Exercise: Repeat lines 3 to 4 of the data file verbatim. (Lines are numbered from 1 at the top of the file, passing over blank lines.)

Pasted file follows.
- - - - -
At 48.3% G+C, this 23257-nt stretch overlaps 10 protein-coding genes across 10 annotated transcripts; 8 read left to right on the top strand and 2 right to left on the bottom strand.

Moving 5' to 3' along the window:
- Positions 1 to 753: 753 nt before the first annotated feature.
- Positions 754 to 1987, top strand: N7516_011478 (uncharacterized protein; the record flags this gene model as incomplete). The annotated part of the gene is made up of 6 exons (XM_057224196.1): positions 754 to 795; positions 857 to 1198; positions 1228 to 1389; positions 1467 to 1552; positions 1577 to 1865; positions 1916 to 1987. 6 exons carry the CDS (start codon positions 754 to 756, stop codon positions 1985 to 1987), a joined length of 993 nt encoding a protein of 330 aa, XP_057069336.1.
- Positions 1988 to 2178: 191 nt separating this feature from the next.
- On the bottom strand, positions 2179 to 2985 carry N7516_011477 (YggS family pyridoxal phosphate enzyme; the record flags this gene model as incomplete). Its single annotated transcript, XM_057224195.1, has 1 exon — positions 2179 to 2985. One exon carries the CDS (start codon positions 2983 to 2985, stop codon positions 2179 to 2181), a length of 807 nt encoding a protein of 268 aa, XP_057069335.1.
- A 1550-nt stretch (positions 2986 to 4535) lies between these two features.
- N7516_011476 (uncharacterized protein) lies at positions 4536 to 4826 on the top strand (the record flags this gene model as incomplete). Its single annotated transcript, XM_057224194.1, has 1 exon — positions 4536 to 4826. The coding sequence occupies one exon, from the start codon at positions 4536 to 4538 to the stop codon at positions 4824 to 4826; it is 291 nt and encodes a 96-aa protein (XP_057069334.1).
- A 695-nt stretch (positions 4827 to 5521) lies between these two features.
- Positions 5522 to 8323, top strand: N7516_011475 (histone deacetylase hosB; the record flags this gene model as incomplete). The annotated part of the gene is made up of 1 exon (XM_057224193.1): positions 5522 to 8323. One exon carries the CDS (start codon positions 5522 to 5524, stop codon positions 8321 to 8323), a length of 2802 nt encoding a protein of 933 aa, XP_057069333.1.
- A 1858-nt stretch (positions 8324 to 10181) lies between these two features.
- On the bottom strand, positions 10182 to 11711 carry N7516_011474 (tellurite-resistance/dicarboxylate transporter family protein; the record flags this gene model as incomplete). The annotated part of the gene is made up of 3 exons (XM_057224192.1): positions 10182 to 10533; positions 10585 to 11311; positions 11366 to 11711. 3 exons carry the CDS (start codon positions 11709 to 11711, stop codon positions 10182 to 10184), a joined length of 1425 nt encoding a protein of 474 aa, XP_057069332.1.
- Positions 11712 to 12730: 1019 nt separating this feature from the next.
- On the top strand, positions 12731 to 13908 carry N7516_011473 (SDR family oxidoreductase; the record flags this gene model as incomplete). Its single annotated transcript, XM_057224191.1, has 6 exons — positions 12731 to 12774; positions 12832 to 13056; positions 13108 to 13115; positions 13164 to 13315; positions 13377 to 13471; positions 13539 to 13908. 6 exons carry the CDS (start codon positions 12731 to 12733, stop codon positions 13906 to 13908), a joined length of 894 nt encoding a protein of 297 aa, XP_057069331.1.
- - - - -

- Positions 1 to 753: 753 nt before the first annotated feature.
- Positions 754 to 1987, top strand: N7516_011478 (uncharacterized protein; the record flags this gene model as incomplete). The annotated part of the gene is made up of 6 exons (XM_057224196.1): positions 754 to 795; positions 857 to 1198; positions 1228 to 1389; positions 1467 to 1552; positions 1577 to 1865; positions 1916 to 1987. 6 exons carry the CDS (start codon positions 754 to 756, stop codon positions 1985 to 1987), a joined length of 993 nt encoding a protein of 330 aa, XP_057069336.1.